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10 popular libraries to use for machine learning projects

Machine learning libraries expedite the development process by providing optimized algorithms, prebuilt models and other support. Learn about 10 widely used ML libraries.

Machine learning libraries offer developers and data scientists resources to build, deploy and train models that incorporate data sets to generate predictions and take specific actions. Models employ deep learning algorithms for image recognition, language processing, computer vision and data analytics. These capabilities become the basis for innovative technologies from smart robotics to AI.

Most programmers rely on libraries to develop applications for industries as diverse as manufacturing, cybersecurity, transportation, finance and healthcare. In this article, explore the evolution of ML and a survey of some of the most useful open source software (OSS) machine learning libraries available to developers.

Growth of ML libraries

The use of algorithms and model training in machine learning was introduced in the 1950s. Applications at the time were minor. However, fundamental concepts that established the logic behind ML were proposed by a number of pioneering mathematicians and scientists, e.g., Alan Turing; Allen Newell and Herbert Simon; and Frank Rosenblatt. And ML gradually gained momentum over the decades as improvements in networking and compute performance enabled new innovations, such as natural language processing (NLP) and computer vision.

By the 1990s, developers using languages like Pascal, Fortran and Lisp could access rapidly growing ML libraries for tools to preprocess, train and monitor models.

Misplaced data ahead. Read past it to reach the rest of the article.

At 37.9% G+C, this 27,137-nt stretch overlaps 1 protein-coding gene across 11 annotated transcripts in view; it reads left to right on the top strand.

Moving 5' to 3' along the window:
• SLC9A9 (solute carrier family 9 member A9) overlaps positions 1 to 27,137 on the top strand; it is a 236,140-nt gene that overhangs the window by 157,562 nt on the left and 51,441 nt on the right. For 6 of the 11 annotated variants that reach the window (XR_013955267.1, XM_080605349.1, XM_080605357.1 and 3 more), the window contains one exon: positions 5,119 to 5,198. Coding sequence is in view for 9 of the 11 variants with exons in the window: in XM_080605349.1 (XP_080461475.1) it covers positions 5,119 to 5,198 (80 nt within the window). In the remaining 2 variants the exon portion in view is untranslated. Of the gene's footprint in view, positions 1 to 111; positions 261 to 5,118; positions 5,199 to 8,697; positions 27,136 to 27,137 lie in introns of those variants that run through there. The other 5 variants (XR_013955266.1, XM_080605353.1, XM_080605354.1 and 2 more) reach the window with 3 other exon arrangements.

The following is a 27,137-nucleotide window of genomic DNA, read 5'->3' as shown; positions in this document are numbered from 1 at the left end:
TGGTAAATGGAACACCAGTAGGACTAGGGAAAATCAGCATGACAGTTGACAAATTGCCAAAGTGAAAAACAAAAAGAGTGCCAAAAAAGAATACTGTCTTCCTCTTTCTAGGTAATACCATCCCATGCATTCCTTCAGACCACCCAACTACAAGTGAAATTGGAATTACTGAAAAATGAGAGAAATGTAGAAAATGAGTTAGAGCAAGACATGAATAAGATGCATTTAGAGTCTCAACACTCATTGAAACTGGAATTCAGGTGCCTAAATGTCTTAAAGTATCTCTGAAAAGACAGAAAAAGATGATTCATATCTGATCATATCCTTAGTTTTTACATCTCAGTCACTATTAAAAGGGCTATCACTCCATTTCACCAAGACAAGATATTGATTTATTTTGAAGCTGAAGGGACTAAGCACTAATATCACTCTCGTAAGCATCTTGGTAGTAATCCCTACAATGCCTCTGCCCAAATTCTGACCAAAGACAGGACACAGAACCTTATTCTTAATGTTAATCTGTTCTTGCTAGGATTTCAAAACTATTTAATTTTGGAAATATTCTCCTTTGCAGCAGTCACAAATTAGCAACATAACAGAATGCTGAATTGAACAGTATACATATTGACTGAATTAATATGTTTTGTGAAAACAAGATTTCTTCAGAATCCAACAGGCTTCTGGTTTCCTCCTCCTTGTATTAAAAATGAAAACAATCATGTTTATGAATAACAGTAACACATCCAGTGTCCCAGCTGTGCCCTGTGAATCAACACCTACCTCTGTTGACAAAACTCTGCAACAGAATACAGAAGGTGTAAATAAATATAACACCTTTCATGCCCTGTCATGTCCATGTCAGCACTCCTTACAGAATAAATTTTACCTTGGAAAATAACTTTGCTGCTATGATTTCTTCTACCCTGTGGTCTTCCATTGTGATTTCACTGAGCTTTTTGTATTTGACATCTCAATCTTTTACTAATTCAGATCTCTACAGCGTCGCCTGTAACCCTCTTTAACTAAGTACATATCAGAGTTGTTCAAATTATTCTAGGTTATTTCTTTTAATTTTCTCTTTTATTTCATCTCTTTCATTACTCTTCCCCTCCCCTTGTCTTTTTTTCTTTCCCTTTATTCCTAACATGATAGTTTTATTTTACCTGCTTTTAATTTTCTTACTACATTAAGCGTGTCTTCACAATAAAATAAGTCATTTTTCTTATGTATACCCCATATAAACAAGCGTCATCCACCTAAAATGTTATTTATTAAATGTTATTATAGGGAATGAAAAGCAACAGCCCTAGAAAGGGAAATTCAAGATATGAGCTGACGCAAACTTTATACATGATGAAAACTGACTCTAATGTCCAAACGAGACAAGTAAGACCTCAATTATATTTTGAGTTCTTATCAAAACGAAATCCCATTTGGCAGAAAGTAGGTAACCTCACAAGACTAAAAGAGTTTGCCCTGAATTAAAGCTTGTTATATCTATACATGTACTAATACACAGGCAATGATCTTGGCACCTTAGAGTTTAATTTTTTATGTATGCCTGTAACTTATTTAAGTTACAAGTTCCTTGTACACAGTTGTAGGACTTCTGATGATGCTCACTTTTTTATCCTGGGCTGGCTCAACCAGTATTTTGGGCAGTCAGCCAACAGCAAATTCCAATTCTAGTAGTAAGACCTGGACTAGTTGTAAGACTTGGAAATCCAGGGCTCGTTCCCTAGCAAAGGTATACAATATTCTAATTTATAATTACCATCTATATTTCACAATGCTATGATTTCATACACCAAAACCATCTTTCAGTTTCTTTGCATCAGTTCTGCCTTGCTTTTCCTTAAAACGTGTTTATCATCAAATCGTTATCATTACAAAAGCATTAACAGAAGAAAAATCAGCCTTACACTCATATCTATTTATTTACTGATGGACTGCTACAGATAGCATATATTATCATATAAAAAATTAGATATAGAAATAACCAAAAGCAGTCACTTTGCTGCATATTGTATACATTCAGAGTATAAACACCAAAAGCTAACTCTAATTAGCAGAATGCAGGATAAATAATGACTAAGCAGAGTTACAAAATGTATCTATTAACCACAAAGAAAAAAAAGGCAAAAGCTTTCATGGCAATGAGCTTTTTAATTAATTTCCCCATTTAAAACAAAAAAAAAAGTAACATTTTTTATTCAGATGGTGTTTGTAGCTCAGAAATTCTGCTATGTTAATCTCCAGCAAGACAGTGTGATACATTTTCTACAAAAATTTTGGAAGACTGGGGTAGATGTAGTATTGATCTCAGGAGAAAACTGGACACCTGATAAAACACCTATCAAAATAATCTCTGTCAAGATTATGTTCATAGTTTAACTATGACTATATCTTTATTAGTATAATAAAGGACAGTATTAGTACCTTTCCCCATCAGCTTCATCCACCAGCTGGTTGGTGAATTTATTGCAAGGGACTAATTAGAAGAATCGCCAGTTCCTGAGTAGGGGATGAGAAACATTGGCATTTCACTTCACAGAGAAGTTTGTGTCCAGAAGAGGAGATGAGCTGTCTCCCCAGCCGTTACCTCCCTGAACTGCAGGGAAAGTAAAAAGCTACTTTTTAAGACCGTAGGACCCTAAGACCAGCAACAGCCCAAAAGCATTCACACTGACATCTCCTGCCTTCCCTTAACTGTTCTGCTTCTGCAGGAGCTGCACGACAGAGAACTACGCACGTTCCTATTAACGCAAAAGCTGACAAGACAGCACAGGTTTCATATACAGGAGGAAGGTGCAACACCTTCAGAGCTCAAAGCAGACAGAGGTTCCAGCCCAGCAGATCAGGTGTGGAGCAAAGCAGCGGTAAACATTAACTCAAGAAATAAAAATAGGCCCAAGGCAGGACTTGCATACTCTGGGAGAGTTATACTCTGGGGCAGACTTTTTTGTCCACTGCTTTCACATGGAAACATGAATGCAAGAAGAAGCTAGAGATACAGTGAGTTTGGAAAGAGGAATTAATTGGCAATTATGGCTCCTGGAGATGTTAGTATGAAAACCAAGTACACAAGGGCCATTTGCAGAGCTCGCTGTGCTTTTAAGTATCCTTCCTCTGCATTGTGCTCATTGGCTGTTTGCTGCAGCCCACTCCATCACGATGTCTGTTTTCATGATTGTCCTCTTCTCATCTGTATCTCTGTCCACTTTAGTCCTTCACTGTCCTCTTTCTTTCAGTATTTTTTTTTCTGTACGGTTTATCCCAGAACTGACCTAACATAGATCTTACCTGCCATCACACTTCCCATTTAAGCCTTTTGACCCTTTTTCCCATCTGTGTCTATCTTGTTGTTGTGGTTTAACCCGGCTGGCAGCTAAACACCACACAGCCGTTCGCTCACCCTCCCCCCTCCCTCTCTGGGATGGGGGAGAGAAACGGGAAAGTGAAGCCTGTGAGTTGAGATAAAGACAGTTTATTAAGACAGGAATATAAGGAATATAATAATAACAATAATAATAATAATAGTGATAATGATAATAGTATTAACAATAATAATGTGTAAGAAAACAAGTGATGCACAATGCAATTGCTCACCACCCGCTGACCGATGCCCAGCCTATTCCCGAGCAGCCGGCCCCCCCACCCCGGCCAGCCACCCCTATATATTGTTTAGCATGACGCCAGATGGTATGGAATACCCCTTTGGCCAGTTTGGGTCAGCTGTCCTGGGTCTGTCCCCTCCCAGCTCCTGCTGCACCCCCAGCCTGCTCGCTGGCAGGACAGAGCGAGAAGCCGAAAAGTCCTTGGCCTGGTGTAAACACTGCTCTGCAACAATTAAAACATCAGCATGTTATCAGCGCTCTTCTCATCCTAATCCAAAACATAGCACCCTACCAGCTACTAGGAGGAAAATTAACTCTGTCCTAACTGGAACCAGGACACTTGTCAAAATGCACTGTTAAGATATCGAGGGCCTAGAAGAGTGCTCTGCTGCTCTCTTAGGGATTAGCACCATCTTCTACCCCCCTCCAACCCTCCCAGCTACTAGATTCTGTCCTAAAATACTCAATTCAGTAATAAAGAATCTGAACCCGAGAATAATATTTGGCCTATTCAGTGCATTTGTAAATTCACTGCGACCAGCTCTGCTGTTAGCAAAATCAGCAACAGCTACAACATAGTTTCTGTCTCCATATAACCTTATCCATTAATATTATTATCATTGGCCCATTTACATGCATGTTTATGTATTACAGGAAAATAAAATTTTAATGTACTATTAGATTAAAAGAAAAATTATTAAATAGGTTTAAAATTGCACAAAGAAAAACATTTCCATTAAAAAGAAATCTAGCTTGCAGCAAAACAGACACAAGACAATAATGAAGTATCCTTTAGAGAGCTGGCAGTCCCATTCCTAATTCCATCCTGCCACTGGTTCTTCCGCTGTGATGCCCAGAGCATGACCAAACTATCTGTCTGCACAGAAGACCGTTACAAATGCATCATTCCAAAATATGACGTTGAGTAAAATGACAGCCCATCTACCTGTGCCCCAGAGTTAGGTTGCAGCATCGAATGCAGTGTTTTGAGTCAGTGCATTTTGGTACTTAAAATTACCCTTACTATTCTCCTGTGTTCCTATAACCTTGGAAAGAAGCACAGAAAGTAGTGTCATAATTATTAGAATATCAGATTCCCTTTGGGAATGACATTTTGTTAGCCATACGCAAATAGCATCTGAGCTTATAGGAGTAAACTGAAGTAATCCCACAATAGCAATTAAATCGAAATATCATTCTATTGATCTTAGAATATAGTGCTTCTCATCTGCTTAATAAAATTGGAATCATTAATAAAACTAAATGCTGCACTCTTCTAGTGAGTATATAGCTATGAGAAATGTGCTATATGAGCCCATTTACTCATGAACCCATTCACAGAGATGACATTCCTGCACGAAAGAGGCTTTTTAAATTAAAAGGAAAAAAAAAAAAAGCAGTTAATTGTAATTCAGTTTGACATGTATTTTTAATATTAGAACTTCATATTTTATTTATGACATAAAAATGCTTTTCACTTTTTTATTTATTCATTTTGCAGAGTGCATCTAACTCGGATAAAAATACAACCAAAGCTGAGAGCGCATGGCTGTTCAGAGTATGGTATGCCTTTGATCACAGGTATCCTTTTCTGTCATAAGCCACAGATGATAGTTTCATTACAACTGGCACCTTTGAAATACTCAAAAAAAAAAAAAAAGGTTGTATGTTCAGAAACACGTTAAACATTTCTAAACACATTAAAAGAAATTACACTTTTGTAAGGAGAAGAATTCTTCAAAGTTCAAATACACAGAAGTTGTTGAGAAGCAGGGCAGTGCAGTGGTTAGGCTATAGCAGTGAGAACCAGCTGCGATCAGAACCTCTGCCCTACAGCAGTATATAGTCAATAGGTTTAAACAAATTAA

What is the purpose of ML libraries?

Libraries, along with automation, helped eliminate complexity by providing prewritten code to accomplish multiple ML tasks. Today's libraries offer diverse tools -- i.e., code, algorithms, arrays, frameworks, etc. -- for builds and ML deployments. Machines rely on effective models to progressively learn, maturing autonomously without active mediation on the part of programmers. To that end, hundreds of different ML libraries exist that offer unique strengths and capabilities to simplify the implementation of complex algorithms and to test sophisticated models.

Getting the most out of ML libraries

In general, developers should have facility in more than one language, even though most ML libraries are written in C++. This versatility can improve outcomes by enabling them to choose the language best suited to different tasks. For example, by using Python, programmers can gain advantages, such as developing AI applications, working with GPUs or accelerating overall development times. On the other hand, coding in C++ can be more effective for certain projects, such as building small neural networks or boosting model performance.

Moreover, the business and compute problems that developers are trying to solve can also dictate the most effective language to use. Other efficient languages for ML programming include JavaScript, R, Julia, Go and Java, as well as the longtime stalwarts, C and C++.

machine learning timeline

Top OSS libraries

These 10 popular ML libraries provide key resources for designing, building and deploying effective models.

1. TensorFlow

Developed by Google, the TensorFlow open source library emphasizes deep learning -- a requirement for building neural networks, developing image recognition and creating NLP systems. Programmers can use the library's automatic differentiation to optimize model performance. Moreover, they can employ TensorFlow to improve functional gradient computations, which dictate the speed at which models can learn.

2. PyTorch

Developed by Meta, PyTorch streamlines model prototyping through the use of tensors -- i.e., multidimensional arrays -- that process data more efficiently. Tensors support automatic differentiation -- a critical prerequisite for training deep learning models for robotics, computer vision, NLP and a host of other applications. Moreover, programmers can use PyTorch's dynamic computation graph to debug and modify models in real time. Finally, the PyTorch forum community is exceptionally supportive of beginners.